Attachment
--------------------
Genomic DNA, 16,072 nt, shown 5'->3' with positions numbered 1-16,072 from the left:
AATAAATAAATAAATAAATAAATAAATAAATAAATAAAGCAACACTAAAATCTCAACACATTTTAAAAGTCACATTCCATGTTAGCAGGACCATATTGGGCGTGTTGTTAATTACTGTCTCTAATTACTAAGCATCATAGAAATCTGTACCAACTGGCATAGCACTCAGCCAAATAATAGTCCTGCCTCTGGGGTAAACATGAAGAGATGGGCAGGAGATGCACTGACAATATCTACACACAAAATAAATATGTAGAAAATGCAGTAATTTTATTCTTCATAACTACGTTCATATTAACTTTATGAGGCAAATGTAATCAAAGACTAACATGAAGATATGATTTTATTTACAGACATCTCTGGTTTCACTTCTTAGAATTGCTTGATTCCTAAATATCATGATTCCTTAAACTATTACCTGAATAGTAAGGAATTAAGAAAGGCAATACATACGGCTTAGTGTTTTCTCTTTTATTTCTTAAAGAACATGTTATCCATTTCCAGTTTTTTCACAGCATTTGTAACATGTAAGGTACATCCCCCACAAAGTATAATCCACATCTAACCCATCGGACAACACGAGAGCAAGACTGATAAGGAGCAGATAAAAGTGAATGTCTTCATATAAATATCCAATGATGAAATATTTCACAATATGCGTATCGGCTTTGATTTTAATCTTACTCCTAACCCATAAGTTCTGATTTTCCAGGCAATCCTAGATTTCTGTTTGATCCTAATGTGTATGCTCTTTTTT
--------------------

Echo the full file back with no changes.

Genomic DNA, 16,072 nt, shown 5'->3' with positions numbered 1-16,072 from the left:
AATAAATAAATAAATAAATAAATAAATAAATAAATAAAGCAACACTAAAATCTCAACACATTTTAAAAGTCACATTCCATGTTAGCAGGACCATATTGGGCGTGTTGTTAATTACTGTCTCTAATTACTAAGCATCATAGAAATCTGTACCAACTGGCATAGCACTCAGCCAAATAATAGTCCTGCCTCTGGGGTAAACATGAAGAGATGGGCAGGAGATGCACTGACAATATCTACACACAAAATAAATATGTAGAAAATGCAGTAATTTTATTCTTCATAACTACGTTCATATTAACTTTATGAGGCAAATGTAATCAAAGACTAACATGAAGATATGATTTTATTTACAGACATCTCTGGTTTCACTTCTTAGAATTGCTTGATTCCTAAATATCATGATTCCTTAAACTATTACCTGAATAGTAAGGAATTAAGAAAGGCAATACATACGGCTTAGTGTTTTCTCTTTTATTTCTTAAAGAACATGTTATCCATTTCCAGTTTTTTCACAGCATTTGTAACATGTAAGGTACATCCCCCACAAAGTATAATCCACATCTAACCCATCGGACAACACGAGAGCAAGACTGATAAGGAGCAGATAAAAGTGAATGTCTTCATATAAATATCCAATGATGAAATATTTCACAATATGCGTATCGGCTTTGATTTTAATCTTACTCCTAACCCATAAGTTCTGATTTTCCAGGCAATCCTAGATTTCTGTTTGATCCTAATGTGTATGCTCTTTTTT